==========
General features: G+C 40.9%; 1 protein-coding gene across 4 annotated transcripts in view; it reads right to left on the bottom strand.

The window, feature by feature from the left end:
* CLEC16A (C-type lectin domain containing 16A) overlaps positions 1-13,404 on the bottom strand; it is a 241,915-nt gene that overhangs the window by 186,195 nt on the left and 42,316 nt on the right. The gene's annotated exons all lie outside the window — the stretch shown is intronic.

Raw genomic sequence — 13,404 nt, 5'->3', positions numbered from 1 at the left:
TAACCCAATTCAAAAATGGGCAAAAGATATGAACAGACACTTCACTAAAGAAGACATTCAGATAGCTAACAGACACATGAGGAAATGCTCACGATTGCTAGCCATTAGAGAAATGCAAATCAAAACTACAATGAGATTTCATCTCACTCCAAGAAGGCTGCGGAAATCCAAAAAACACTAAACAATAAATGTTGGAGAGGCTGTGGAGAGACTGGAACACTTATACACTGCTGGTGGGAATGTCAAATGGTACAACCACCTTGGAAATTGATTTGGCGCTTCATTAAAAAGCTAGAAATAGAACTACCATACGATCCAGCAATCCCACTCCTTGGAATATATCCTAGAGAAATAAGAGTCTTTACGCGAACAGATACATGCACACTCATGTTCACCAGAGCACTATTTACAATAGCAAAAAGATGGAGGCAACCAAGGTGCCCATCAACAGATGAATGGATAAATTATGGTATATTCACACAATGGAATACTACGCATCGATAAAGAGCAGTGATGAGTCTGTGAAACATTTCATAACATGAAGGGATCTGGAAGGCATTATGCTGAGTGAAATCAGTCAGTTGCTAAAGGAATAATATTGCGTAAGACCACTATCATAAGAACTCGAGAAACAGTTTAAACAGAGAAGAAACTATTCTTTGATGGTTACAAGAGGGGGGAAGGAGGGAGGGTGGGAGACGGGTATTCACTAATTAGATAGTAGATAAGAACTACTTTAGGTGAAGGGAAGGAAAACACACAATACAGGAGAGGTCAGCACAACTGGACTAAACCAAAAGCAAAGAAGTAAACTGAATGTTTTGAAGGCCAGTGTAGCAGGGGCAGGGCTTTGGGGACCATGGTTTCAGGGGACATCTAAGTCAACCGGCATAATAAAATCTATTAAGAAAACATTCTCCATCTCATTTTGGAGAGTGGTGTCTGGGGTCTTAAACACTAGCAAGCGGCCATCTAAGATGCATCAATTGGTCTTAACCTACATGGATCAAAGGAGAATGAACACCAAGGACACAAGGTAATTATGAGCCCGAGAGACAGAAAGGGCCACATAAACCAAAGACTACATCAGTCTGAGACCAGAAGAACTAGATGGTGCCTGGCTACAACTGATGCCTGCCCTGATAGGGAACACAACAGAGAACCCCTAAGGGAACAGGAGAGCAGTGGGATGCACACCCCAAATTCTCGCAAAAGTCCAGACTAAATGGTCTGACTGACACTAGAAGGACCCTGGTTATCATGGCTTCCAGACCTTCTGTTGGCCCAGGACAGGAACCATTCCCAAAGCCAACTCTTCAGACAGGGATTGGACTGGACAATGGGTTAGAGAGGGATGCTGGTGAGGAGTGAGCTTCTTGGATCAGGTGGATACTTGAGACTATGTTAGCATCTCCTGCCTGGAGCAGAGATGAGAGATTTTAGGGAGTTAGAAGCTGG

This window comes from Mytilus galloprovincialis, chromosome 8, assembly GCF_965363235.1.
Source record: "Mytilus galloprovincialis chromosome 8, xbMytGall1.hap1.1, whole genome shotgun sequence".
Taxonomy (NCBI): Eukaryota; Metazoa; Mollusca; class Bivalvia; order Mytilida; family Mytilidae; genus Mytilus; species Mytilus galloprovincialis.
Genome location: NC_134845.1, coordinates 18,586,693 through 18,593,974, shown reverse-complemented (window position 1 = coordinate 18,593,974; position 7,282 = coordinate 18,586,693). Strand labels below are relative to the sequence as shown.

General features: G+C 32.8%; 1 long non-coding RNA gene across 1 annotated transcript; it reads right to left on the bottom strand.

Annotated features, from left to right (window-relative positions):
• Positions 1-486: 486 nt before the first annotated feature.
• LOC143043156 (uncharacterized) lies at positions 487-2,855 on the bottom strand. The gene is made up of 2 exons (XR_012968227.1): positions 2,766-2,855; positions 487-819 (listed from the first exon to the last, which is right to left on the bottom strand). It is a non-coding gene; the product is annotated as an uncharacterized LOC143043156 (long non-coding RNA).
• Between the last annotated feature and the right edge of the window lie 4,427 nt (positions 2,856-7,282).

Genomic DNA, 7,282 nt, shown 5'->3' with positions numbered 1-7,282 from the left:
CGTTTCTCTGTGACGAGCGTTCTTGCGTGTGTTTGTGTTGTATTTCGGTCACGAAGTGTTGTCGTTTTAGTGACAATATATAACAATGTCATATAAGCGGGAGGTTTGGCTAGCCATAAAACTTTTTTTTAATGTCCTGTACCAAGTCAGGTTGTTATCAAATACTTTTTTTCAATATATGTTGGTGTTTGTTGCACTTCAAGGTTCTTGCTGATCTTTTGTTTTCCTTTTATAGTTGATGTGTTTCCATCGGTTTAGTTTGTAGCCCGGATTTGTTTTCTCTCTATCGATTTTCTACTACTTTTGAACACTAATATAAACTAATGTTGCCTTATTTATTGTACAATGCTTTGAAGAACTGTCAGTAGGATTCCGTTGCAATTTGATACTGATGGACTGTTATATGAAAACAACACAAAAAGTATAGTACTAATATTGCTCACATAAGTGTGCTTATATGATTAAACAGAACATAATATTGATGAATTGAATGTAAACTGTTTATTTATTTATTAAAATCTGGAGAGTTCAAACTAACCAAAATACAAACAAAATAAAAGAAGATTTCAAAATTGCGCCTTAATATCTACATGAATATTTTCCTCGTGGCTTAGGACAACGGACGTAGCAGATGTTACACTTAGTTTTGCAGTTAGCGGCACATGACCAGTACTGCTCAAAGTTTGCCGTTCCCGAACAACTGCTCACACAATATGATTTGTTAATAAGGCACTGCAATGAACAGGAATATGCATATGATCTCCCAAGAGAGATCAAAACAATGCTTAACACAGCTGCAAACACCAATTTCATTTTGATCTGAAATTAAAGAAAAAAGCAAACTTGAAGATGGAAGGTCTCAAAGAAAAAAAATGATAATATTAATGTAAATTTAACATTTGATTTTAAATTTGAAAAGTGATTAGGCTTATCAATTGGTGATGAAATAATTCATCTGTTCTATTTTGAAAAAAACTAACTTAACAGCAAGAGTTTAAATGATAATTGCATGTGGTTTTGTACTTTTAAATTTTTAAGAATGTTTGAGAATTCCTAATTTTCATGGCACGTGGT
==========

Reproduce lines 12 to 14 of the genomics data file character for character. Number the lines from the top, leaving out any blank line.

• Positions 1-486: 486 nt before the first annotated feature.
• LOC143043156 (uncharacterized) lies at positions 487-2,855 on the bottom strand. The gene is made up of 2 exons (XR_012968227.1): positions 2,766-2,855; positions 487-819 (listed from the first exon to the last, which is right to left on the bottom strand). It is a non-coding gene; the product is annotated as an uncharacterized LOC143043156 (long non-coding RNA).
• Between the last annotated feature and the right edge of the window lie 4,427 nt (positions 2,856-7,282).